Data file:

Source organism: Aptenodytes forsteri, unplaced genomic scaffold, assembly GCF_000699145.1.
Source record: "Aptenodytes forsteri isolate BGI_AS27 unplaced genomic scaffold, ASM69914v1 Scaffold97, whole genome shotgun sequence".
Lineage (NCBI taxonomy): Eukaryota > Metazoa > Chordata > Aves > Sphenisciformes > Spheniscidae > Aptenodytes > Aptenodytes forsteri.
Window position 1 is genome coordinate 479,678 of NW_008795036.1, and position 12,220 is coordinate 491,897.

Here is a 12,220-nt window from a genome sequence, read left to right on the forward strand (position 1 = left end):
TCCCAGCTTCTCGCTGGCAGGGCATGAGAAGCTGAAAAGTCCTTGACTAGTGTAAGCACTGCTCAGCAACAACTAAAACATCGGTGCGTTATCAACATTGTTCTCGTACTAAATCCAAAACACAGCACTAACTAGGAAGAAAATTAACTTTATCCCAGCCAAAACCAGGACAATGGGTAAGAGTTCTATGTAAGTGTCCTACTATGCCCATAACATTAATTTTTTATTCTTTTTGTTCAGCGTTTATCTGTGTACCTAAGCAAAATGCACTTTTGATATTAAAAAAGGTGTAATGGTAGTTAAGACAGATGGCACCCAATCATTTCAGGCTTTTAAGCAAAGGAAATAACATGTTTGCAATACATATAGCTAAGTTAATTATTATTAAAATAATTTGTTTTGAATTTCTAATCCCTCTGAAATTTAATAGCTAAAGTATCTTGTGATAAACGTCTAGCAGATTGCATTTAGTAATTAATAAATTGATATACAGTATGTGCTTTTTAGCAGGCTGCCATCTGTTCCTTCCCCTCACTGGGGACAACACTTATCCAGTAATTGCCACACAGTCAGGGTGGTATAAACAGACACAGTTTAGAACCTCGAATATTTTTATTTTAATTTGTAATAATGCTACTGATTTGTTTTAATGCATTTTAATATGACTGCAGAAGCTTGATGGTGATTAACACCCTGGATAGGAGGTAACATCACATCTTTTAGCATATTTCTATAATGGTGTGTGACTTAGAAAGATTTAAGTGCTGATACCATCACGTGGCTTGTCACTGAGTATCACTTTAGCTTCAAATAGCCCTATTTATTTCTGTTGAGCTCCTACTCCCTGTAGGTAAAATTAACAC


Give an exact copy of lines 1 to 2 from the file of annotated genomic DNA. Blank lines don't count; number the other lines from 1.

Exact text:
Source organism: Aptenodytes forsteri, unplaced genomic scaffold, assembly GCF_000699145.1.
Source record: "Aptenodytes forsteri isolate BGI_AS27 unplaced genomic scaffold, ASM69914v1 Scaffold97, whole genome shotgun sequence".